Other than releasing our own tools to support developers who want to package desktop applications using the Desktop Bridge (like Desktop App Converter or the Windows Application Packaging Project in Visual Studio), as Microsoft we have partnered with many popular 3rd party setup authoring tools. The goal is to make easier for a developer who already has an existing setup definition (used, for example, to generate a MSI) to reuse it in order to generate an AppX package.
Recently, Microsoft has strengthen his partnership with Caphyon, the company behind the popular tool Advanced Installer, which has led to the release of a completely free version of their main application called Advanced Installer Express.
This tool, other than providing a way to take an existing setup definition and export it as an app package, includes also a Desktop App Converter built by Caphyon itself, which provides a set of very interesting features:
- It’s based on virtual machines instead of containers. It supports Hyper-V and VMWare.
- Being a full VM, the setup of the application you want to convert doesn’t have to be silent. You’ll be able to fully interact with the UI and customize the setup process.
- A dedicated UI to customize the application and the manifest
- It generates a conversion project, so if you need to repackage again there’s no need to repeat the whole process from scratch
- It offers a GUI to easily manage the packaging and signing processes
In this blog post we’re going to see how to use the tool to package an existing Installer using the Desktop Bridge.
The first step is to download and install Advanced Installer Express from the official website. Then you need to create a Virtual Machine with the last version of Windows 10. The tool supports also converting an installer using your local machine as host, but it isn’t a suggested approach because of the “noise” that a production Windows 10 computer can generate (installed apps, services, drivers, etc.). It’s up to you to choose the virtualization technology which fits best your needs. Hyper-V is a great fit here because it’s built-in in every Windows 10 machine, so you don’t need to download and install a 3rd party tool. You just need to go to Settings –> Apps –> Apps & Features –> Programs & Features –> Turn Windows features on & off and install all the components under Hyper-V.
After a reboot, you will access to the Hyper-V Manager tool, that you can use to create a new VM and load a Windows 10 ISO, so that you can proceed with the setup process.
Using the Desktop App Converter
After installing Advanced Installer Express and launching it, you will notice that the tool is all about helping you to move from a classic desktop application to a Desktop Bridge project. The option we’re looking for to package our existing application is called Convert Desktop App:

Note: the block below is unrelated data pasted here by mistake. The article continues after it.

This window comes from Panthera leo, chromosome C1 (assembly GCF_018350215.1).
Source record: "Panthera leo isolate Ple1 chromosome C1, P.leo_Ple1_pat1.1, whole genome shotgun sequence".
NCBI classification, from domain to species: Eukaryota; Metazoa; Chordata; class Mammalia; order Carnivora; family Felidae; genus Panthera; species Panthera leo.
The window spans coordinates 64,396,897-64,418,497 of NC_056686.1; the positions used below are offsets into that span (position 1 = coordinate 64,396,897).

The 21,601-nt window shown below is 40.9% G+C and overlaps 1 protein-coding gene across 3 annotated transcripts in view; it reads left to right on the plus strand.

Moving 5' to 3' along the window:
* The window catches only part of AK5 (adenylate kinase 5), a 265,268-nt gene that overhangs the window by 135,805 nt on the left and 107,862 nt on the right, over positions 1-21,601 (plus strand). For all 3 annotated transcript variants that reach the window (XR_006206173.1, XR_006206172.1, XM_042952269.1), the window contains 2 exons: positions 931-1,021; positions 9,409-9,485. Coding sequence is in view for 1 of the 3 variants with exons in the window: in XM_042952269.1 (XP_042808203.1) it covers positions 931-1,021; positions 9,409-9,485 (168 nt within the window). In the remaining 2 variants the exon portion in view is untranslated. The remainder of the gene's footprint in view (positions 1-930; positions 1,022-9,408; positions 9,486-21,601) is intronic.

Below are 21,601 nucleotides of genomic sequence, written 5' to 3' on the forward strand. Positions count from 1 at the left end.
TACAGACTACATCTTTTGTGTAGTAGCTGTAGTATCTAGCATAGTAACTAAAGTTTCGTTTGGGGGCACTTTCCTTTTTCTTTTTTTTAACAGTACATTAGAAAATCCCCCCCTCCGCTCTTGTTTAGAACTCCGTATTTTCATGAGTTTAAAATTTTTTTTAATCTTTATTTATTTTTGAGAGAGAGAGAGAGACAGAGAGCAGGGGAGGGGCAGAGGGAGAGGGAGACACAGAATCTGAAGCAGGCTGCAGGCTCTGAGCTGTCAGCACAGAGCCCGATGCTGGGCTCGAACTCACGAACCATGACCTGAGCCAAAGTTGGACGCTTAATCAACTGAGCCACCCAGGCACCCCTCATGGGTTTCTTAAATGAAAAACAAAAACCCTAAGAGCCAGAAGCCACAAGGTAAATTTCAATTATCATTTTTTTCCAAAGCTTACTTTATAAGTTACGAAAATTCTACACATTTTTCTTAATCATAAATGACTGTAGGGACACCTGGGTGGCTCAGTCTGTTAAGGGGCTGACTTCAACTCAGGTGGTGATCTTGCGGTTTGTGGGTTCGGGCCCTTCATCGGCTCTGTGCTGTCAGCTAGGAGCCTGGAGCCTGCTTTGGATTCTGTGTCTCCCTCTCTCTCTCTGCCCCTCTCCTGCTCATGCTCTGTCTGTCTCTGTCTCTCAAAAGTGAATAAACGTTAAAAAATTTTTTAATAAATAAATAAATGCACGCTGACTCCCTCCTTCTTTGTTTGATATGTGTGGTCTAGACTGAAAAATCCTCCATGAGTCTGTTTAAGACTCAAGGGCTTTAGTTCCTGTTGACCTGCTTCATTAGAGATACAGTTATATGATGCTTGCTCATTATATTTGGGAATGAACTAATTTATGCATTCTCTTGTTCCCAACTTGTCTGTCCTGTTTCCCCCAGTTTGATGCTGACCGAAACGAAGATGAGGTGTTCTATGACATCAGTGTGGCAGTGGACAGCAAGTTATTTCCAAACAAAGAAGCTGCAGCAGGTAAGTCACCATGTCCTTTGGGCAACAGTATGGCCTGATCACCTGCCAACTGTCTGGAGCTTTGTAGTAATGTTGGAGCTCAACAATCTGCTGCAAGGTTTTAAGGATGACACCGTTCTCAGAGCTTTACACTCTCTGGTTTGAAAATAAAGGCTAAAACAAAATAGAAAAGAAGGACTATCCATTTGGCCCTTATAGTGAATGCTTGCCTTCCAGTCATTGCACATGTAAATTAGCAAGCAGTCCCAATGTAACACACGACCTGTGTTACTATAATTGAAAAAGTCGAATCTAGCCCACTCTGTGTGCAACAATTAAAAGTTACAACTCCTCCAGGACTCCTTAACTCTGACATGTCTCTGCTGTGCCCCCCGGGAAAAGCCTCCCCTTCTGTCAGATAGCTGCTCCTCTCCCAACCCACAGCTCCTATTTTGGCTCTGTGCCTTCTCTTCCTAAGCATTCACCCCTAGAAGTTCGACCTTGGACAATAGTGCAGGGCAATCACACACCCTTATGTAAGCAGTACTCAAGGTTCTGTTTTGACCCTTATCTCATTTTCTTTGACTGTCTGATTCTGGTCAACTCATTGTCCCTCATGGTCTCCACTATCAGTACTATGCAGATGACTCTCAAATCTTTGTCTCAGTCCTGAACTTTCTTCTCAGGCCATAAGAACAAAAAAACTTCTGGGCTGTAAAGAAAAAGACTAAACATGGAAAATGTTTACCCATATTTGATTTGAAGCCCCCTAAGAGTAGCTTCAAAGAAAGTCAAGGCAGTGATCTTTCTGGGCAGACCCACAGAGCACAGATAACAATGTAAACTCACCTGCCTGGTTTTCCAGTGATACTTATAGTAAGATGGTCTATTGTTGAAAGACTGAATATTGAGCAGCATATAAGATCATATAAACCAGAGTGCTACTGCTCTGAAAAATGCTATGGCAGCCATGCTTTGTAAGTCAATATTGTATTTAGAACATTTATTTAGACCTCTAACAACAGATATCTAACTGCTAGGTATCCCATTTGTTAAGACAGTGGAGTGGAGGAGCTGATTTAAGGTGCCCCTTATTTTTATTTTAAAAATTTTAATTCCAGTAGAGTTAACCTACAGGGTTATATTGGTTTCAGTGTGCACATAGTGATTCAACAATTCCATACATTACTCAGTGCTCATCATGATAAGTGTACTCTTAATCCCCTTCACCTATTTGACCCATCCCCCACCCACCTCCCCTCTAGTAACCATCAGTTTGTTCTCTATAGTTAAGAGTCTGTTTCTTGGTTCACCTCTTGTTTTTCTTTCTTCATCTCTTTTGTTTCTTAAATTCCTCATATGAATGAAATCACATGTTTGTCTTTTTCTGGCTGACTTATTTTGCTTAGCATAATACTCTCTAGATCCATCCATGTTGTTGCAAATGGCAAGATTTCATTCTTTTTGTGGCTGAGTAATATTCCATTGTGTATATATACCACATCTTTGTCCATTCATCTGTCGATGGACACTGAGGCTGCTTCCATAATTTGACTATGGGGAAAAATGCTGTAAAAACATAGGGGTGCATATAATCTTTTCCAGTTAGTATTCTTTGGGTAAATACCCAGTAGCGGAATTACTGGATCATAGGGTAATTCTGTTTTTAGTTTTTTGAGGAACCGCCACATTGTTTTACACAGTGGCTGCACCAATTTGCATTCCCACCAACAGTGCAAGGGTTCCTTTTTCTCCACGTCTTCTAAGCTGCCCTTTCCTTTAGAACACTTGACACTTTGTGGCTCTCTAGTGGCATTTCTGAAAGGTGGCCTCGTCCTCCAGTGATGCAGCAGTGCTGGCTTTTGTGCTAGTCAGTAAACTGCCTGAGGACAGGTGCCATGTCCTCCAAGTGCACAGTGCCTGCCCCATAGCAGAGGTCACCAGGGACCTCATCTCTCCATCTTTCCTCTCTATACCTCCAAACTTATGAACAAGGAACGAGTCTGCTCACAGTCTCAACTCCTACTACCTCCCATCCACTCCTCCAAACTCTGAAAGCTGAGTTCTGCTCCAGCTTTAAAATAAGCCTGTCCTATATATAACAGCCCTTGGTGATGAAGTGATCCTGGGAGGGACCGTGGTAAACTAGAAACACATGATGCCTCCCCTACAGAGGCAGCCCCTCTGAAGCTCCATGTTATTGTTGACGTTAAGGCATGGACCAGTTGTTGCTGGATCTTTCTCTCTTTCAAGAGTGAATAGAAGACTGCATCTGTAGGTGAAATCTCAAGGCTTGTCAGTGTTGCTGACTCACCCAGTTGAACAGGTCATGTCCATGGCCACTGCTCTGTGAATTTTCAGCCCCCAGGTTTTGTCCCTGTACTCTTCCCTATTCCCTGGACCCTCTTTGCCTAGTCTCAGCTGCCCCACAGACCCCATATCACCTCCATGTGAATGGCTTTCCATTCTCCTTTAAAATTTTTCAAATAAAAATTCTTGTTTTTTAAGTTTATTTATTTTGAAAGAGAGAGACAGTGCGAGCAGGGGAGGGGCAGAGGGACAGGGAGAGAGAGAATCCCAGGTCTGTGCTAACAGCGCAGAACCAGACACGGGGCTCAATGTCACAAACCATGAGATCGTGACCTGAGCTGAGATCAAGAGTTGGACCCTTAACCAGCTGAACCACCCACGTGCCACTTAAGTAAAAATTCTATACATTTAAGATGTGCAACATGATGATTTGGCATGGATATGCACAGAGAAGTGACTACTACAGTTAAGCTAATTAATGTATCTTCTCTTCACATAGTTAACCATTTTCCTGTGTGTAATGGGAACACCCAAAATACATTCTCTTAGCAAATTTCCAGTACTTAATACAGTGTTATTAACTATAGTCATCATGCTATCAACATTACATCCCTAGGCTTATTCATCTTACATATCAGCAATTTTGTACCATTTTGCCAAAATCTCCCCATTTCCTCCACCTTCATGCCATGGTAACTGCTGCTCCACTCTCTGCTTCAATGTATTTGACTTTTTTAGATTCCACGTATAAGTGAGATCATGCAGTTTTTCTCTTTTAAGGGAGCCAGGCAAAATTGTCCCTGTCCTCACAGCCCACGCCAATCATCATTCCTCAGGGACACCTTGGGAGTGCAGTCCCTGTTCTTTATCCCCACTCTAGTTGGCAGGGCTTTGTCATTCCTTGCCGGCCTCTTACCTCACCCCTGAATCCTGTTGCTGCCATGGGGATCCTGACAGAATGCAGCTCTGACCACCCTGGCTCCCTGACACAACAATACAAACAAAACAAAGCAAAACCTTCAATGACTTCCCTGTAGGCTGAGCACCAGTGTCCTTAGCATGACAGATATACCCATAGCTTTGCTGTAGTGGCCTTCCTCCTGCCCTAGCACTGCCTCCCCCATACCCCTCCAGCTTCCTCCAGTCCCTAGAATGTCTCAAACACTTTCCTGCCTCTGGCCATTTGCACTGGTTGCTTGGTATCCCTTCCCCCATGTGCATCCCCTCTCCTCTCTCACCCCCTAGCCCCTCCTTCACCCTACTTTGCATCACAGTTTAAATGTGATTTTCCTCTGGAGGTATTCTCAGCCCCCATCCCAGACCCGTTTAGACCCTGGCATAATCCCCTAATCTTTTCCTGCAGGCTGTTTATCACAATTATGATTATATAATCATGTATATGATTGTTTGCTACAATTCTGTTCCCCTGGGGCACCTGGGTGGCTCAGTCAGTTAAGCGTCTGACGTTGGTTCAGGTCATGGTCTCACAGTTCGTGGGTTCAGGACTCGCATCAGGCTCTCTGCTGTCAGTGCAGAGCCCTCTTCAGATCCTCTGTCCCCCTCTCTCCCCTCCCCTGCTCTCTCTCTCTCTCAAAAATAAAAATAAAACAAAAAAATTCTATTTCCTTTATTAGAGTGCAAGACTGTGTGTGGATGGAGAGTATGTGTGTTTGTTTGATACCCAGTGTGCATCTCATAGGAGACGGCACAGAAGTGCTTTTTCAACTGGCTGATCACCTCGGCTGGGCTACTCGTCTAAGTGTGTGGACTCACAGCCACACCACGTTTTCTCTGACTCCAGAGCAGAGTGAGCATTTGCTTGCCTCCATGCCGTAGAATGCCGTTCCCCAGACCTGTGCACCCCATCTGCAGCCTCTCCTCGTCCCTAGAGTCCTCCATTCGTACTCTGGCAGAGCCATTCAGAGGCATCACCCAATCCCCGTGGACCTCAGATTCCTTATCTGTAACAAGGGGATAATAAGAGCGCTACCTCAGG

Alternatively, if you have a self-executable application (without an installer, no dependencies, no registry keys created at setup time, etc.), you can choose the Desktop Bridge Project option. You’ll be able to choose the folder which contains your application and all the required files; Advanced Installer will generate for you a project which adds all the components needed to turn your application into a Desktop Bridge package (like assets and the manifest file).
But let’s return to our Desktop App Converter! After you have clicked on the Convert Desktop App option, you will start the first step of the process, which is about configuring the environment and choosing the installer. You will have the option to start the repackaging locally, using a VM or to resume an existing session. As I’ve suggested before, the best approach is to use the option Repackage an application in an existing virtual machine. The first time you’ll use the tool you will have to press the Edit button to perform the Virtual Machine configuration:
Based on the technology you’re using, choose one of the virtualization tools on the left and press the + button on the bottom left to create a new profile. You will be asked to specify:
- The VM you want to use. A dropdown will list all the VMs you have available on your machine.
- A specific VM snapshot. By default, the VM will be started with the current state, but you can specify a custom snapshot.
You have also the option to take a snapshot before starting the repackaging operation and restore it at the end. Personally, I suggest to use this option because it helps to ensure that your VM stays clean and it’s always ready for a new packaging session, in case something goes wrong.
Once you have configured the environment, you are ready to choose the installer you want to convert:
The key information is called Setup path, which must point to the path of the installer you want to convert. Typically, all the other information (like Product Name, Product Version and Company Name) will be automatically filled with the data retrieved from the setup. Optionally, you can also specify one or more command line parameters using the Command line field.